In the UK today, people with schizophrenia have the same life expectancy as the general population of 1930s Britain. Schizophrenia is not a fatal illness. It can be hard to treat and the severity of symptoms can vary enormously. It should not, however, kill you.
On the other hand, here are some things that can: heart disease; diabetes; respiratory disease. Schizophrenia sufferers are dying prematurely, not from the disease itself but from conditions that are treatable and often preventable. This is why today, at the start of Schizophrenia Awareness Week, Rethink are launching their +20 campaign, so called because sufferers of severe mental illness die, on average, 20 years earlier than the rest of the population.
You may be assuming that the main cause of premature death in schizophrenia is suicide. It is not. Most of these deaths have physical causes, arising due to a mix of factors, such as failure to manage the side-effects of medication, unhealthy lifestyle and poor health monitoring. A fourth factor is “diagnostic overshadowing”, whereby a physical condition is overlooked or not taken seriously due to the patient’s mental state. As the sibling of a schizophrenia sufferer, this last one in particular resonates with me. I know that doctors have done this to my brother; I have done it to him myself.
In theory it should be easy to accept that suffering from severe mental illness does not make one immune to the same ailments which affect the rest of the population. In practice, however, this can seem “a bit much”. Mental illness can be so overwhelming and so all-consuming, it can be hard to believe there is space for anything else. Physical health then becomes subordinate to disease management. Anti-psychotic drugs are necessary, therefore the side-effects must be borne without complaint. Smoking is a comfort, therefore the normal rules of harm do not apply. These are just some of the assumptions that Rethink are seeking to challenge, in what is a drive not just to promote healthy lifestyles, but to show that physical health matters for everyone. Schizophrenia sufferers do not merely have symptoms to manage but lives to live. And by that one doesn’t have to mean getting a job / a partner / whatever else passes for “normality” – it can simply mean living a life that is of value to you, with as much joy and as little pain as possible.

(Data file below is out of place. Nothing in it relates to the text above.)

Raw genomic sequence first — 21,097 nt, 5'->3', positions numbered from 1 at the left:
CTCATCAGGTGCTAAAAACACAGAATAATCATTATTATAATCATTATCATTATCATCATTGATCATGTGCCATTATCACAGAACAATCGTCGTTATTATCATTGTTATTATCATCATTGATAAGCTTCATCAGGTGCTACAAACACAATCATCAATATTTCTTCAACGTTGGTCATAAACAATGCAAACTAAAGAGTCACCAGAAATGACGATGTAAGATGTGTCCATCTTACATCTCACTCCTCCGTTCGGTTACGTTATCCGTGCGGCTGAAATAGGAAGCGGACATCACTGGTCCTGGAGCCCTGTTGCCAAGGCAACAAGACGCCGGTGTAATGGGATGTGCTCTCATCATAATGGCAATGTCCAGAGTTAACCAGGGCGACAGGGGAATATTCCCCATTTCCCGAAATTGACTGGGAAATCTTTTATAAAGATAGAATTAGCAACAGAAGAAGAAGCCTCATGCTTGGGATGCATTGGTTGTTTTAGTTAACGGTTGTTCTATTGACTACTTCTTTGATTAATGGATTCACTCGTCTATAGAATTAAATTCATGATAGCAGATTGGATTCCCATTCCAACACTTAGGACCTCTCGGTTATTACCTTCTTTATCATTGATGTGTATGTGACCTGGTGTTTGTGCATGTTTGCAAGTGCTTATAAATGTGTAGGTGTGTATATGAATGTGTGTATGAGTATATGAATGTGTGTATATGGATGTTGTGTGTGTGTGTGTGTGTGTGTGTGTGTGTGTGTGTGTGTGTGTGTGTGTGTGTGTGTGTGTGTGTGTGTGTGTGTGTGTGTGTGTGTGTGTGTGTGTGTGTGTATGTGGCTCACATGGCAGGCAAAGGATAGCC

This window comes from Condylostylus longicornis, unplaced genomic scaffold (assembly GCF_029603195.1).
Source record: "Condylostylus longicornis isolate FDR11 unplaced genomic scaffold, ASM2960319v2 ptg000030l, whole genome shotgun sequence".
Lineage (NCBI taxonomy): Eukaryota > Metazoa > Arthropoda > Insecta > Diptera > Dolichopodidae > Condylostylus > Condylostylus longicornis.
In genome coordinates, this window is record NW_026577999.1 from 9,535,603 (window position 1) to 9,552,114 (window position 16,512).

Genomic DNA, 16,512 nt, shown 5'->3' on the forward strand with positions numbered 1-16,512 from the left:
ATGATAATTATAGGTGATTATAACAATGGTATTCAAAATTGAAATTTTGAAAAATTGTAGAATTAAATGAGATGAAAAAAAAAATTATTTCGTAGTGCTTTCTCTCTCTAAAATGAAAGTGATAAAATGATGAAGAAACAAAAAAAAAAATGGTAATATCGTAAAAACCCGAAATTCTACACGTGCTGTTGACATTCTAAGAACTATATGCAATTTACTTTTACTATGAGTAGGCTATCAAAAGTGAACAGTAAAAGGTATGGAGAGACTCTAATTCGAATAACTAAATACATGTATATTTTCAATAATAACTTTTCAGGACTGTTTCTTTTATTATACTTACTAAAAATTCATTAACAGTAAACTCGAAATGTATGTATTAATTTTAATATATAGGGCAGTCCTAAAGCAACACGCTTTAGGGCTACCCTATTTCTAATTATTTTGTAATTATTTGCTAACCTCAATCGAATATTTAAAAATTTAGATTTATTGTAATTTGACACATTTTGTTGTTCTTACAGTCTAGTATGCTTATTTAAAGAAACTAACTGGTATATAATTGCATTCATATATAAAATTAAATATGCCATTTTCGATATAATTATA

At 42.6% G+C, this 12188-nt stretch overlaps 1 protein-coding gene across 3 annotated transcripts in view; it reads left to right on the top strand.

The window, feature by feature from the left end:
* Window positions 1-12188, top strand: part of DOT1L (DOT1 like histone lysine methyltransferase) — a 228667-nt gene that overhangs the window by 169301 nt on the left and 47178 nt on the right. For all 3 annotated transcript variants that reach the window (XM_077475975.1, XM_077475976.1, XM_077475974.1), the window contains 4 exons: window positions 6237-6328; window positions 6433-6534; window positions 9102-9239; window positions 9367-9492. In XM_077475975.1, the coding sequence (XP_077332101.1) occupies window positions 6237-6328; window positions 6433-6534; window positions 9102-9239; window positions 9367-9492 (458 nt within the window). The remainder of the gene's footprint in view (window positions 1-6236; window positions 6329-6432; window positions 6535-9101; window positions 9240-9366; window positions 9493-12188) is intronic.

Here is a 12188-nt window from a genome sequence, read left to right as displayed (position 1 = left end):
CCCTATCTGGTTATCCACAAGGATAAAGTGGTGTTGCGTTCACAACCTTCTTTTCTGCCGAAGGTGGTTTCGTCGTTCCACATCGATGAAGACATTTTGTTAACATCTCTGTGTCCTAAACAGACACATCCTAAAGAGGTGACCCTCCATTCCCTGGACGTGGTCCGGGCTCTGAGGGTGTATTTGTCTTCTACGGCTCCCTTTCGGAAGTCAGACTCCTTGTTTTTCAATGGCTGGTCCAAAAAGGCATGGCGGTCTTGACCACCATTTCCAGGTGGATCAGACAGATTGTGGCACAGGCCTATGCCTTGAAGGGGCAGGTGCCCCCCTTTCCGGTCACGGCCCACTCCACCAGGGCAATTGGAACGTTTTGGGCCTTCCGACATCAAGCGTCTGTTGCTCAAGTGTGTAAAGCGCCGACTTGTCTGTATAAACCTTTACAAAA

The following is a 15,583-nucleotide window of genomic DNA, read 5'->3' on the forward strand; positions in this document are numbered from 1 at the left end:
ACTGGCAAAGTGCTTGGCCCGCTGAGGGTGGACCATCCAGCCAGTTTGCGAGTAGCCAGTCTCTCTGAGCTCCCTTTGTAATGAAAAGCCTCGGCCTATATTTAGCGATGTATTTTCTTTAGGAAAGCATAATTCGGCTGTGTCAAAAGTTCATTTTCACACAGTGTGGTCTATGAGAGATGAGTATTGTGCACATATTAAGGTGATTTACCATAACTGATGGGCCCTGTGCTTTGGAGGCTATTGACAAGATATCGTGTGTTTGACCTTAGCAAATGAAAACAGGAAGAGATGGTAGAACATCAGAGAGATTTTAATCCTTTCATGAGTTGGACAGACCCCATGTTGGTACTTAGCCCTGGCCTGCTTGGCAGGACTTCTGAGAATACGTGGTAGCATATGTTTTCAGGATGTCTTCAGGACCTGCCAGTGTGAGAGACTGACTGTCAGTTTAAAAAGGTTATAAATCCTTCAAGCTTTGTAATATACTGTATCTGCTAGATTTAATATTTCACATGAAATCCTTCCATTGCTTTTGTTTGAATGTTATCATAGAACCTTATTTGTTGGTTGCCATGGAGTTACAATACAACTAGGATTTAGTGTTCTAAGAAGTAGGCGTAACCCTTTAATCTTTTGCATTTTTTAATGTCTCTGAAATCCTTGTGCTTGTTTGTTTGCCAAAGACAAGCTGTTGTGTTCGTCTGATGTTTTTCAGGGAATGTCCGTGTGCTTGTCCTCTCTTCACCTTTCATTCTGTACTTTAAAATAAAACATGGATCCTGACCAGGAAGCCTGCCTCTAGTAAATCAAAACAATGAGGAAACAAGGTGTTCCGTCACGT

When I first heard the “20 years earlier” figure, I’ll admit that some small part of me felt relief. So it’s 55 rather than 75, or 66 rather than 86. How bad is that really, given how much pain and suffering the intervening years could contain? You can almost kid yourself it’s a mercy killing. A slow, painful death, borne of ignorance and neglect, can be repositioned – by the living – as what was meant to be. We can pretend it is a rational play-off between quality and quantity of life. It’s not that anyone has sat down and reviewed the pros and cons of all these needless deaths; no one has to. Collectively, as a society, we’re making all the little decisions which mean we never have to face the big one at all. Oh look! It’s just happened! How terrible! The drip-drip effect of not caring quite enough permits us to pretend the end result is out of our hands.
And yet however awful schizophrenia is – and when it is treatment resistant, with no periods of respite, it can be awful – so many other things are entirely within the control of the society surrounding the sufferer: whether you can walk down the street without being feared or mocked; whether anyone visits you when you are too afraid to leave the house; whether anyone cares that you are healthy and secure; whether you find places – any places at all – where there are people with whom you can talk and laugh. None of this can be achieved by some vague but well-meaning commitment to “combat stigma” on the part of non-sufferers. We have to be willing to share our time – that extra twenty years we currently have to ourselves – even when we are unable to measure what this will mean. Even if there is a point at which empathy fails, we have to push onwards.
I am frightened of the future, but I want to face it with my brother. I want him to grow old with me and to live through that extra twenty years – the twenty years I simply expect – with as little fear as possible. I don’t believe any human being loses the ability to be happy, or to feel the warmth that comes from others. Much as I’d like to picture old-aged us by some cosy fireside, exchanging fond reminiscences on 1980s TV, I know it’s unlikely to be that way. But it is possible to imagine life and hope, and for some to be denied this due to stigma is a disgrace.